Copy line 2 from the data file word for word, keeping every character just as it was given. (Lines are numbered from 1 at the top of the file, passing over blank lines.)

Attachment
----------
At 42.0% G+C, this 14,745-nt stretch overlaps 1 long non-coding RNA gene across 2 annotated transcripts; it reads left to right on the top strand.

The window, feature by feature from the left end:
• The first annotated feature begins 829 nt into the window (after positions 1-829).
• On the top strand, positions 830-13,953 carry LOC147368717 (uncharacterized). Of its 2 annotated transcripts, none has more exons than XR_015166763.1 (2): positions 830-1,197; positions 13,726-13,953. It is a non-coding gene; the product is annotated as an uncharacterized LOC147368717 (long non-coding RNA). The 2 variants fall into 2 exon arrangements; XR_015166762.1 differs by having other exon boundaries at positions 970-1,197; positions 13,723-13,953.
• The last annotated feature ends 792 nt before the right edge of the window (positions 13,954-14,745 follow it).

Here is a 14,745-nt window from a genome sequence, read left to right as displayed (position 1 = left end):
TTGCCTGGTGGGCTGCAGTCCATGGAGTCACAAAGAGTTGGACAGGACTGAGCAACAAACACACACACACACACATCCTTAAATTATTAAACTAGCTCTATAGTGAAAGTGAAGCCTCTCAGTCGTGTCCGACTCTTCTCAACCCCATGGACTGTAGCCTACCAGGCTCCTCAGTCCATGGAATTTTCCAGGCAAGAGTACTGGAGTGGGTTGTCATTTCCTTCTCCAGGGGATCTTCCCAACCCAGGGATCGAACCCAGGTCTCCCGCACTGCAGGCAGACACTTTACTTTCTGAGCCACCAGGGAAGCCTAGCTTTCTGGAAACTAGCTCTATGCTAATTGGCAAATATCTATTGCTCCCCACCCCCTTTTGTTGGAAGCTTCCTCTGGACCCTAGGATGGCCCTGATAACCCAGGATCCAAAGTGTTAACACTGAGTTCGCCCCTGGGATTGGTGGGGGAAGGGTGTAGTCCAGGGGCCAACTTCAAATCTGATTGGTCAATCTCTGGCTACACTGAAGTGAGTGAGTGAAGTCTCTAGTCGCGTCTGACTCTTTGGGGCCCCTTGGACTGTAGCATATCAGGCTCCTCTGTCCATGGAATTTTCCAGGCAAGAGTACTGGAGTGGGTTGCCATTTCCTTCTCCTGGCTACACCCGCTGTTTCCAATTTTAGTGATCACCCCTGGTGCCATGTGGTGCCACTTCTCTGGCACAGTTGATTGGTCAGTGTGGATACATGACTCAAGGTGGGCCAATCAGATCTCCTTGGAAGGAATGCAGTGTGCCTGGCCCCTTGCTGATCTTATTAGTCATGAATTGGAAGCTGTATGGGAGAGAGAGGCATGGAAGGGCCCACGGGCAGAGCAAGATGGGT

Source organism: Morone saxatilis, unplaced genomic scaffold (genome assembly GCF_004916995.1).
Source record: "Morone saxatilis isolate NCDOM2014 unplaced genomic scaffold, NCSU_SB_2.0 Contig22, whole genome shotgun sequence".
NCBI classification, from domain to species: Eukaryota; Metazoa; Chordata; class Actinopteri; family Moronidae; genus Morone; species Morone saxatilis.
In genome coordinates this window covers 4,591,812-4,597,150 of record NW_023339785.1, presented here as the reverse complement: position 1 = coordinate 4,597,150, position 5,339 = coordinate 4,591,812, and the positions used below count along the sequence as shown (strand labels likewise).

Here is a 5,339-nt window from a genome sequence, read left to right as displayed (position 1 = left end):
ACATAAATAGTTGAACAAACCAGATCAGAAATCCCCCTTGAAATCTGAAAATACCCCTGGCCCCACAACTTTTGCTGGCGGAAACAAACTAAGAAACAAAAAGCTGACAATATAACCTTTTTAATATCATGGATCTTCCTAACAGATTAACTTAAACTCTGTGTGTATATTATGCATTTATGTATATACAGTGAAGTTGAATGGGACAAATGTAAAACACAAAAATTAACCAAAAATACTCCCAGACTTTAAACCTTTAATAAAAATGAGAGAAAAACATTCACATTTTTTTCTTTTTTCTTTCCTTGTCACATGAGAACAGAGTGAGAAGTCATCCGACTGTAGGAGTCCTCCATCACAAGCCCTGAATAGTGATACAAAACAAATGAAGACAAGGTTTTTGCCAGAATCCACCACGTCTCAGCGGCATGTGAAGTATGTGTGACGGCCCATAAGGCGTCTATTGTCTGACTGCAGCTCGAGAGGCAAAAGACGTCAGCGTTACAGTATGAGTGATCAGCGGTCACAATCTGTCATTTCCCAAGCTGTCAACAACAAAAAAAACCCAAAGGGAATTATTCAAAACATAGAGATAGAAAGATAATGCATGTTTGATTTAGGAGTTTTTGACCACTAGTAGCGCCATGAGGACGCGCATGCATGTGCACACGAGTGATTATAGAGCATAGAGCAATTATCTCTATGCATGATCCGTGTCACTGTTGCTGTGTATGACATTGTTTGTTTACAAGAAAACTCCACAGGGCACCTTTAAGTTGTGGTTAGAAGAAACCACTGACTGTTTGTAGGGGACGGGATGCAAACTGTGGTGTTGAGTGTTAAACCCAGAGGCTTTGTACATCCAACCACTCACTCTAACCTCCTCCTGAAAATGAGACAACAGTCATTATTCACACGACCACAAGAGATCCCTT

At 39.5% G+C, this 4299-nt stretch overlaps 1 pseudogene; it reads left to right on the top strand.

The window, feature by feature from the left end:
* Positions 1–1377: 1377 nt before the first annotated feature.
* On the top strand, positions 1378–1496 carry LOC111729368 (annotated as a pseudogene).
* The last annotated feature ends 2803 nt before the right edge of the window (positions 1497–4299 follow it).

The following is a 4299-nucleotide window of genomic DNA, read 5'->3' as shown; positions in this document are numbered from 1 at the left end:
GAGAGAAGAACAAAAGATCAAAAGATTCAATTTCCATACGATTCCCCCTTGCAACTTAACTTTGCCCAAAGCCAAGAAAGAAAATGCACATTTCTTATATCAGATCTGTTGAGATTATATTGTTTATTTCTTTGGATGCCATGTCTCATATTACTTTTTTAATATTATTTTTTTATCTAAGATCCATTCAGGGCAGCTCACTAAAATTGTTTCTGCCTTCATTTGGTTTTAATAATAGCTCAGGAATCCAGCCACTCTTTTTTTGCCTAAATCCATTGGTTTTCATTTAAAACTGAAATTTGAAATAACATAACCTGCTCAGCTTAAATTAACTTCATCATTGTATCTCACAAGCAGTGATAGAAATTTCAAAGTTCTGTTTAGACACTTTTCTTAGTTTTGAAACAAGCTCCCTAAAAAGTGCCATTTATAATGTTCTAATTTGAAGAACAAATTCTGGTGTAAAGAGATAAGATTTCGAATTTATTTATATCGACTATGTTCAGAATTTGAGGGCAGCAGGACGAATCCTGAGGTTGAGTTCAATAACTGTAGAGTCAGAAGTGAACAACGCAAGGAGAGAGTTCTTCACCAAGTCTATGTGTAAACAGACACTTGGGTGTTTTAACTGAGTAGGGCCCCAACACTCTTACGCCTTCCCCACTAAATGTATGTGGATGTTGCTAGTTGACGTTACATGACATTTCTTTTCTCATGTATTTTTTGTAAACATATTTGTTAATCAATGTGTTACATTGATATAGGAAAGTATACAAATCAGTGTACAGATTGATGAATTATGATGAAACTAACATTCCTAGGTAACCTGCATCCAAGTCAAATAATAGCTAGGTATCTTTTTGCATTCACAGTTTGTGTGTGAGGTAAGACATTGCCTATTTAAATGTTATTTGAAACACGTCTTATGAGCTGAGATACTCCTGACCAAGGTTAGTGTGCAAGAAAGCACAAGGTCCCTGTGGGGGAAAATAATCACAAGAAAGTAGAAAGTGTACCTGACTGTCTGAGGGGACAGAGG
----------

The window, feature by feature from the left end: